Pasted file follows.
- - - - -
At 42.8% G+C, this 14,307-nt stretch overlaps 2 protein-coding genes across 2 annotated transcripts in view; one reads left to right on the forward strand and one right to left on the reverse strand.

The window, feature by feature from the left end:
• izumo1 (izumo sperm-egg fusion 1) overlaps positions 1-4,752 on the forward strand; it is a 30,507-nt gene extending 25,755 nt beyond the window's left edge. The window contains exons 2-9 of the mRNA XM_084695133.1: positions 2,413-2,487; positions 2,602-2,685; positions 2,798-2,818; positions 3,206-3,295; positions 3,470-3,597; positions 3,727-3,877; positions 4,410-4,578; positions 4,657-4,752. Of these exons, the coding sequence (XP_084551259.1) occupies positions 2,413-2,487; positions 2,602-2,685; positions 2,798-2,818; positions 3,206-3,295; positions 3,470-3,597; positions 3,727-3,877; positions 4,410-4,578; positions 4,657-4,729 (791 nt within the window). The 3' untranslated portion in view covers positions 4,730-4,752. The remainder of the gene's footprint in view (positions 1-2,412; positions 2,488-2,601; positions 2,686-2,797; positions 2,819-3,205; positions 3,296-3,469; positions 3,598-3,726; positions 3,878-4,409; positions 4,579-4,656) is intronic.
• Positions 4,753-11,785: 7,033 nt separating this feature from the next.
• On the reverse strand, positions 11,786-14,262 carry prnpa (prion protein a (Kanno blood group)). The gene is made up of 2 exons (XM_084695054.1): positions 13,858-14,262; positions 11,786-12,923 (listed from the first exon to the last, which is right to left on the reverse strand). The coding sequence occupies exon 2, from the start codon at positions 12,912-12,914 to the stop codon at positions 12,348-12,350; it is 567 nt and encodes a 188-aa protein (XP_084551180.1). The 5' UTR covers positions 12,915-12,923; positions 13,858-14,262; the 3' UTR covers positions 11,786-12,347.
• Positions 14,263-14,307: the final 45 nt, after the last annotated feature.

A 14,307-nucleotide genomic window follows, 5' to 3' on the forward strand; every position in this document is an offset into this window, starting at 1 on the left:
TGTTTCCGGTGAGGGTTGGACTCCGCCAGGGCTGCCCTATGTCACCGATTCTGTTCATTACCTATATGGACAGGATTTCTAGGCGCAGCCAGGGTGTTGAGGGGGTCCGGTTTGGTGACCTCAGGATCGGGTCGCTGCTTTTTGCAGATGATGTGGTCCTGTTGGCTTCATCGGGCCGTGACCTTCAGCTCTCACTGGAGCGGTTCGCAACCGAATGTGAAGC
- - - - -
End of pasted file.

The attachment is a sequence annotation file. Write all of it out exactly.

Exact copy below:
At 42.8% G+C, this 14,307-nt stretch overlaps 2 protein-coding genes across 2 annotated transcripts in view; one reads left to right on the forward strand and one right to left on the reverse strand.

The window, feature by feature from the left end:
• izumo1 (izumo sperm-egg fusion 1) overlaps positions 1-4,752 on the forward strand; it is a 30,507-nt gene extending 25,755 nt beyond the window's left edge. The window contains exons 2-9 of the mRNA XM_084695133.1: positions 2,413-2,487; positions 2,602-2,685; positions 2,798-2,818; positions 3,206-3,295; positions 3,470-3,597; positions 3,727-3,877; positions 4,410-4,578; positions 4,657-4,752. Of these exons, the coding sequence (XP_084551259.1) occupies positions 2,413-2,487; positions 2,602-2,685; positions 2,798-2,818; positions 3,206-3,295; positions 3,470-3,597; positions 3,727-3,877; positions 4,410-4,578; positions 4,657-4,729 (791 nt within the window). The 3' untranslated portion in view covers positions 4,730-4,752. The remainder of the gene's footprint in view (positions 1-2,412; positions 2,488-2,601; positions 2,686-2,797; positions 2,819-3,205; positions 3,296-3,469; positions 3,598-3,726; positions 3,878-4,409; positions 4,579-4,656) is intronic.
• Positions 4,753-11,785: 7,033 nt separating this feature from the next.
• On the reverse strand, positions 11,786-14,262 carry prnpa (prion protein a (Kanno blood group)). The gene is made up of 2 exons (XM_084695054.1): positions 13,858-14,262; positions 11,786-12,923 (listed from the first exon to the last, which is right to left on the reverse strand). The coding sequence occupies exon 2, from the start codon at positions 12,912-12,914 to the stop codon at positions 12,348-12,350; it is 567 nt and encodes a 188-aa protein (XP_084551180.1). The 5' UTR covers positions 12,915-12,923; positions 13,858-14,262; the 3' UTR covers positions 11,786-12,347.
• Positions 14,263-14,307: the final 45 nt, after the last annotated feature.

A 14,307-nucleotide genomic window follows, 5' to 3' on the forward strand; every position in this document is an offset into this window, starting at 1 on the left:
TGTTTCCGGTGAGGGTTGGACTCCGCCAGGGCTGCCCTATGTCACCGATTCTGTTCATTACCTATATGGACAGGATTTCTAGGCGCAGCCAGGGTGTTGAGGGGGTCCGGTTTGGTGACCTCAGGATCGGGTCGCTGCTTTTTGCAGATGATGTGGTCCTGTTGGCTTCATCGGGCCGTGACCTTCAGCTCTCACTGGAGCGGTTCGCAACCGAATGTGAAGC